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Fun for everyone: How Naughty Dog made ‘Uncharted 4’ accessible for disabled gamers

Video games aren’t always the kindest form of entertainment for those suffering from disabilities, with limited control schemes, small fonts, and even color choices potentially preventing some prospective players from enjoying the medium. Naughty Dog has worked extensively to eliminate this accessibility gap, and the developer released a video detailing exactly what steps it took to ensure that its latest game, Uncharted 4, could be more user-friendly.

“Growing up, my options for entertainment were limited,” says D.A.G.E.R. editor-in-chief and former Game Informer intern Josh Straub. “What developers need to realize is that these games do more than just entertain the disabled. First of all, they provide an escape from sort of the doldrums of being disabled. And second of all, they provide a social space where, instead of being judged by physical appearance, we’re purely judged by the actions that we do and the things that we produce in the game.”

Josh, who suffers from cerebral palsy, reached out to Naughty Dog to discuss what options the studio was taking to ensure people with disabilities would be able to complete the game. He was already a fan of the series, but was frustrated that he couldn’t complete Uncharted 2 because of a button-mashing sequence near the end.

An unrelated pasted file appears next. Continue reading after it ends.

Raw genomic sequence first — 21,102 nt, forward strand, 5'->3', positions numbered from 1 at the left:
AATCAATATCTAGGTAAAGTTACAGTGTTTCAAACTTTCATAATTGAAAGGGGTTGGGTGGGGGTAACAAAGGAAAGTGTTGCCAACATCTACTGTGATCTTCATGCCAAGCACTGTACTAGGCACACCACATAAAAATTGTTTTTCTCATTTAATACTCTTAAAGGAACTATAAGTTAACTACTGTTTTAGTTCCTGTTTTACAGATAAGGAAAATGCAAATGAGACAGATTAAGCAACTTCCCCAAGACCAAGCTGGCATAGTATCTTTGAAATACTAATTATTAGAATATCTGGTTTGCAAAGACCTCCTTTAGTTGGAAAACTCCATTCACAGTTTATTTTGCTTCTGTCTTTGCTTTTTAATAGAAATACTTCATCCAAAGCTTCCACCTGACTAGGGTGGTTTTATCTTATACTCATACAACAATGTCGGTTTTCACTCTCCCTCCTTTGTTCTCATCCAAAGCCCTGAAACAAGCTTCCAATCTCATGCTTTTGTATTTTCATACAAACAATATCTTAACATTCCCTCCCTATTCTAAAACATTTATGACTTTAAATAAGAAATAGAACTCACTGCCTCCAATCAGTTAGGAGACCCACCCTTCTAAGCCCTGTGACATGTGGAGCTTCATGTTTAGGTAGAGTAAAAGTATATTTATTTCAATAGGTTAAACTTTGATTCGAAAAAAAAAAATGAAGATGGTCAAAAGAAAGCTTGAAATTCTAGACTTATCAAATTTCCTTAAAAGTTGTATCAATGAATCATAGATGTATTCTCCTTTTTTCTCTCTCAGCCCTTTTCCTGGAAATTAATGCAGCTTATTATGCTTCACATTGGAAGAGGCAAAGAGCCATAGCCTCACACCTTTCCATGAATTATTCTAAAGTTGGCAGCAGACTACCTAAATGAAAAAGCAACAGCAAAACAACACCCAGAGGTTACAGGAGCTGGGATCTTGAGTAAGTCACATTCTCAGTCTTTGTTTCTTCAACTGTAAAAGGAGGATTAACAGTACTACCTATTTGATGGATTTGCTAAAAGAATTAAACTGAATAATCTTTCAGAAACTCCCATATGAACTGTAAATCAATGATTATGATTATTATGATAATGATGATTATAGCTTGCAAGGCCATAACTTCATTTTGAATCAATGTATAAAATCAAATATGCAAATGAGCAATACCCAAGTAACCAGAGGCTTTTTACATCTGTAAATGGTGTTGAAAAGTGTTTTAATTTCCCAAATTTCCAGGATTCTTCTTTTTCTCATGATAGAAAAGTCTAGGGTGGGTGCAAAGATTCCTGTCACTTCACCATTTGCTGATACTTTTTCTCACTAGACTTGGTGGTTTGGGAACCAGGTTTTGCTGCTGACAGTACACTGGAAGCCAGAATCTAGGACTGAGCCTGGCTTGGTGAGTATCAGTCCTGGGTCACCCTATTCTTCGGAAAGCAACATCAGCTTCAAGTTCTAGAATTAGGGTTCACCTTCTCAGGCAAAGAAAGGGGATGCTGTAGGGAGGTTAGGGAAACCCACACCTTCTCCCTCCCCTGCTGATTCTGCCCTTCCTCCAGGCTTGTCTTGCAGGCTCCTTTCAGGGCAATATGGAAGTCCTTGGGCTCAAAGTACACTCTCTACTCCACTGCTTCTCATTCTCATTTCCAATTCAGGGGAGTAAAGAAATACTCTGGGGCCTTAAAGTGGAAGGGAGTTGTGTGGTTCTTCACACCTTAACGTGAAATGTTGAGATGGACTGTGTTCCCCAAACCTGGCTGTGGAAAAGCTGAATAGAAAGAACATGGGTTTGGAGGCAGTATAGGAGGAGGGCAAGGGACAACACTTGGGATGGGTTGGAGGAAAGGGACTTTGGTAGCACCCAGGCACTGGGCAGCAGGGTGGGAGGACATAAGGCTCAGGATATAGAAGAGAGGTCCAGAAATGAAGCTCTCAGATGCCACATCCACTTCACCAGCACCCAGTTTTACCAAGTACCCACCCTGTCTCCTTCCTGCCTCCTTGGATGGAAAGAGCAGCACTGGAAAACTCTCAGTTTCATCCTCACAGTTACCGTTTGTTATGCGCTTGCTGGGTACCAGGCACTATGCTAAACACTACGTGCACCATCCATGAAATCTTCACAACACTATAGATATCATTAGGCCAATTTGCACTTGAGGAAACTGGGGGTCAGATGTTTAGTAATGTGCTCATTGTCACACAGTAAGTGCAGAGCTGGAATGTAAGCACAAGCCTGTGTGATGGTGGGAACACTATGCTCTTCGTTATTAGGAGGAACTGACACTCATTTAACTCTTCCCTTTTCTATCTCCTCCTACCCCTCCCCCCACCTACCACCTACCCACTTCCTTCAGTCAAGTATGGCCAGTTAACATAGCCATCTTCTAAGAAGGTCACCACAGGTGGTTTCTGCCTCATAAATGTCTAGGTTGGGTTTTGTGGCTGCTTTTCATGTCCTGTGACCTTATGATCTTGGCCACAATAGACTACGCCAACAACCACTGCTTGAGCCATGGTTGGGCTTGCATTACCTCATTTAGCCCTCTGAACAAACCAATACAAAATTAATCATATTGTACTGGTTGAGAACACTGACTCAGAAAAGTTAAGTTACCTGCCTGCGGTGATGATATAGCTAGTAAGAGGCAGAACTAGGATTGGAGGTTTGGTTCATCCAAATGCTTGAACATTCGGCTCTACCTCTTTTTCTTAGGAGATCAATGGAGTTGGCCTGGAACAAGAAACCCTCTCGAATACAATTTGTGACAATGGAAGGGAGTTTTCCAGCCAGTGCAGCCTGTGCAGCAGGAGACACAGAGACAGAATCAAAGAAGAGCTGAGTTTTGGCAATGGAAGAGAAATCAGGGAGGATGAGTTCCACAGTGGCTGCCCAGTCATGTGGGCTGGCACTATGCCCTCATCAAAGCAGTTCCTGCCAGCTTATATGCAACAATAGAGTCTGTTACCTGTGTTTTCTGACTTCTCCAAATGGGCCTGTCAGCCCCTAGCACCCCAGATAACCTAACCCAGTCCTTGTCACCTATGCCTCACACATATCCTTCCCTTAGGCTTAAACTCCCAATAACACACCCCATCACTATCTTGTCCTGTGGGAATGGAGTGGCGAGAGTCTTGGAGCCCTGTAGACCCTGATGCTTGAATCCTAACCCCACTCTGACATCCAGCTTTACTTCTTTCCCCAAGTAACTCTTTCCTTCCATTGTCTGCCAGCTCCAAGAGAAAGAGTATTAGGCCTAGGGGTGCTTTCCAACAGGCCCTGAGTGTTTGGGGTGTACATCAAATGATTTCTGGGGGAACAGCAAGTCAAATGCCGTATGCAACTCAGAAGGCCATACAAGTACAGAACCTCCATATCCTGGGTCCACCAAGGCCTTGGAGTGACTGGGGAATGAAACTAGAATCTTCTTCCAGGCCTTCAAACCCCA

This should no longer be an issue in Uncharted 4. While the game does still make pretty extensive use of button mashing for moving certain objects and some cinematic moments, there is now an option to simply hold down the button instead. And this isn’t just limited to scripted events — it can actually make the melee system easier to use, as well.

The game’s camera system was also tweaked to allow for players to primarily use only the left analogue stick, and camera lock-on, which, as we’ve previously seen in the third-person shooting of the Grand Theft Auto series, also largely eliminates the need for dual-stick aiming.

“When I turn on a game like Uncharted, I’m not, you know, confined to a wheelchair,” Straub adds. “I’m a swashbuckling, ne’er-do-well treasure hunter like Nathan Drake. That period of escape is why accessibility is so crucial, because the more games that offer that, the more people with disabilities will be able to escape and have better lives.”